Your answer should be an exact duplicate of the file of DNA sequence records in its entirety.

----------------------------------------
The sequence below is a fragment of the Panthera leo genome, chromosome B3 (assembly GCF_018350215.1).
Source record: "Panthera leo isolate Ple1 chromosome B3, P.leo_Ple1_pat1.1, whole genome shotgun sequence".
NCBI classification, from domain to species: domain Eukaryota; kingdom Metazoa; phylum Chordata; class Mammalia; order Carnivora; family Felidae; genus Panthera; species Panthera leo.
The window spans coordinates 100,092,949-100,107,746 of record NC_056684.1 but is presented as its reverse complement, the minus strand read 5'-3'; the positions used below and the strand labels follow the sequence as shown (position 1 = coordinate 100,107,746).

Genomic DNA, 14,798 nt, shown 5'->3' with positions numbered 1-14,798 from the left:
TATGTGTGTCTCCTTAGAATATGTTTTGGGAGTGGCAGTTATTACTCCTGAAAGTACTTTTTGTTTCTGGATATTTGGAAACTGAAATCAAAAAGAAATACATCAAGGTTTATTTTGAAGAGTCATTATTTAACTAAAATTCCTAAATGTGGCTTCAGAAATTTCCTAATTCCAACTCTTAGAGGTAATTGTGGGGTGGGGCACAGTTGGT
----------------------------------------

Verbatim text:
The sequence below is a fragment of the Panthera leo genome, chromosome B3 (assembly GCF_018350215.1).
Source record: "Panthera leo isolate Ple1 chromosome B3, P.leo_Ple1_pat1.1, whole genome shotgun sequence".
NCBI classification, from domain to species: domain Eukaryota; kingdom Metazoa; phylum Chordata; class Mammalia; order Carnivora; family Felidae; genus Panthera; species Panthera leo.
The window spans coordinates 100,092,949-100,107,746 of record NC_056684.1 but is presented as its reverse complement, the minus strand read 5'-3'; the positions used below and the strand labels follow the sequence as shown (position 1 = coordinate 100,107,746).

Genomic DNA, 14,798 nt, shown 5'->3' with positions numbered 1-14,798 from the left:
TATGTGTGTCTCCTTAGAATATGTTTTGGGAGTGGCAGTTATTACTCCTGAAAGTACTTTTTGTTTCTGGATATTTGGAAACTGAAATCAAAAAGAAATACATCAAGGTTTATTTTGAAGAGTCATTATTTAACTAAAATTCCTAAATGTGGCTTCAGAAATTTCCTAATTCCAACTCTTAGAGGTAATTGTGGGGTGGGGCACAGTTGGT